Executive Director Jennifer Gelinas welcomes the guests
Chip Gillespie explains the makeup of aids to navigation
to interested listeners
Cukie Macomber's turn to talk about Light Ships in Vineyard Sound
Tom Schmitt explained how he built this extraordinary diorama of the entrance to Westport Harbor. Using Google Earth and satellite images as his guide, he created it as it would appear in April.
The basics: a 4x6 piece of homosote which he liked because he can stick pins into (little buoys, the same color as the ones in the harbor for example), and add plaster that will not crack on the homosote. He used acrylic paints and on water areas added a coat of clear polyurethane to give the water a marvelous sense of depth.
"You must have the hands of a surgeon," I marveled. "Nope, I made about 150 of those houses on the diorama out of pieces of pine or basswood, took me a couple of hours," he replied. I'd still trust him to operate on my heart.
Schmitt really got into detail with Tripps Boatyard. You can recognize mostly every feature there in his diorama, right down to the individual slats the of little wooden docks boats are tied up to.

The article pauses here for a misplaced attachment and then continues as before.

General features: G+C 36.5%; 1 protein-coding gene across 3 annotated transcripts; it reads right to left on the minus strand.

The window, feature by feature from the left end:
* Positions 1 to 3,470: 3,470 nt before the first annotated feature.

Several sailboats on the piece are quite detailed, but most are like the houses, cut up carefully and painted but with litte detail.
The real kickeroo is the buoy system. Schmitt used tiny LED bulbs and programmed them to flash exactly as they do in the channels into the harbor. Quite awesome.
The funniest and possibly most creative part is how Schmitt created landscape colors - from a market! Schmitt roamed the herb aisle at Lees Market in Westport where he picked up sage, italian spices and a bunch of other spices and herbs he thought would be the right color for beech grass, vegetation, and other kinds of topography. That's thinking out of the box!
A fellow model builder admires the work and compares notes with designer Tom Schmitt. He says the whole thing took him about one month. Obviously, he's no beginner or slacker. This is a piece of work to be cherished for its authenticty and brilliant artistic merit. The newly renovated Horseneck Point Life Saving Station is a perfect place Mr. Schmitt's creation.
Photos by Paul A. Tamburello, Jr.